Modern agriculture generates large, complex data sets from unmanned aerial vehicles (UAVs), environmental sensors, ‘omics data, and more. The data collection, processing, and analysis of these data is often complex, labor intensive, and requires careful consideration of the underlying organisms.
Both laboratory and in-the-field data pose unique challenges for data collection, processing, and analytics, including:
- Destructive sampling techniques
- Measurement noise
- Environmental interference
- Labor-intensive data processing
- High-dimensional data sets
- Information-rich, and more complex time series data
We leverage signal processing, shape analytics, data fusion, and artificial intelligence with these rich data to detect pest presence, monitor environmental conditions for efficient resource utilization, and take a deeper look beneath the soil or cell wall. For experimentalists, we provide algorithms for identification of discerning genes in differing physiological conditions, analyzing high-dimensional data from biological experiments and novel biological circuit design. We develop and validate automated data processing algorithms for root structures, and have significant expertise in UAV data analysis for event detection.
Automated Root Growth Analysis for Temporal Phenotyping
A significant portion of Earth’s plant biomass exists underground as root systems. Root systems make up an important fraction of plant biomass, and various developmental phenotypes of roots can be interrelated with environment factors that impact both the biome and the individual plant. Roots play critical roles in ecosystems and agriculture; yet, they are occluded and difficult to study.
The quantification of root growth dynamics is an important task in the study of many terrestrial biomes. Minirhizotron systems enable non-destructive imaging of root systems over time and in situ. However, minirhizotrons offer an incomplete picture of an individual plant’s root system, and estimated phenotypes from 2D image slices are merely samples of the true 3D phenotype. Reliable quantification of root system phenotypes is increasingly dependent on data volume as variability of the particular feature in minirhizotron images increases.
The prospect of high-throughput minirhizotron image analysis enabled by true automation is extremely impactful because the necessary sampling volume grows as the rhizotron’s window into the whole plant root system decreases. The impact of possible automation is further amplified by the labor intensive process of analyzing in-situ minirhizotron images in the present state-of-the-art. Automation enables more high-frequency image sampling. With better time resolution temporal registration of root phenotypes becomes easier, in turn leading to even more reliable automation: a virtuous cycle.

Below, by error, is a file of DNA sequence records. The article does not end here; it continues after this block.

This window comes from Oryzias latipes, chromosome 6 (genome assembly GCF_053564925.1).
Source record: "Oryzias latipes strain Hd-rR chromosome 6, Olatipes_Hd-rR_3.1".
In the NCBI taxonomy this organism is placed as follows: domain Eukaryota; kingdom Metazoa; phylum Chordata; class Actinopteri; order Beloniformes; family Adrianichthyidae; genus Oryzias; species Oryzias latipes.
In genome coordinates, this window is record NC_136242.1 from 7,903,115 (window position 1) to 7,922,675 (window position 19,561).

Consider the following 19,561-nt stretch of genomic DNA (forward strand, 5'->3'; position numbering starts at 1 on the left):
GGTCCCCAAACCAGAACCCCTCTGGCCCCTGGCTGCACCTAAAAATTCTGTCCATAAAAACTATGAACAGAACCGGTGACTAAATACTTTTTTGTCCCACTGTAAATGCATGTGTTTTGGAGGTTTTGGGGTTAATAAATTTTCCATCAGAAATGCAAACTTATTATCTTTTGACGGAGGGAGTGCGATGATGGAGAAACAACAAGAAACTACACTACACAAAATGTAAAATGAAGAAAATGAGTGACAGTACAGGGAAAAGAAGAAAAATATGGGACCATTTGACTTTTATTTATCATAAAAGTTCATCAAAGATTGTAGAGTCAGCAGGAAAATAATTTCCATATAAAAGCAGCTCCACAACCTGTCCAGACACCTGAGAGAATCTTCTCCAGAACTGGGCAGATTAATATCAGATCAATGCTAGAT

We develop and validate algorithms that automatically identify and featurize root structures in minirhizotron images. Leveraging our expertise in computational topology, geometry, and modern development practices, GDA’s automated minirhizotron analysis pipeline enables low cost, high-throughput, in-situ minirhizotron experiments by emphasizing software autonomy and portability, and it removes the need for direct human intervention in root segmentation/classification and analysis. These solutions reduce minirhizotron research costs, enable more efficient use of personnel, and decrease turn-around time on new experiments and data collection efforts.
For large-scale field deployments, GDA has extensive expertise in sensor field coverage determination and relocation tasking for large-scale problems like the minirhizotron sensors that must be distributed widely and strategically to analyze environmental effects. Models to address how complex hydro-geochemical systems respond to adverse conditions will require data from specific locations, and this is our specialty.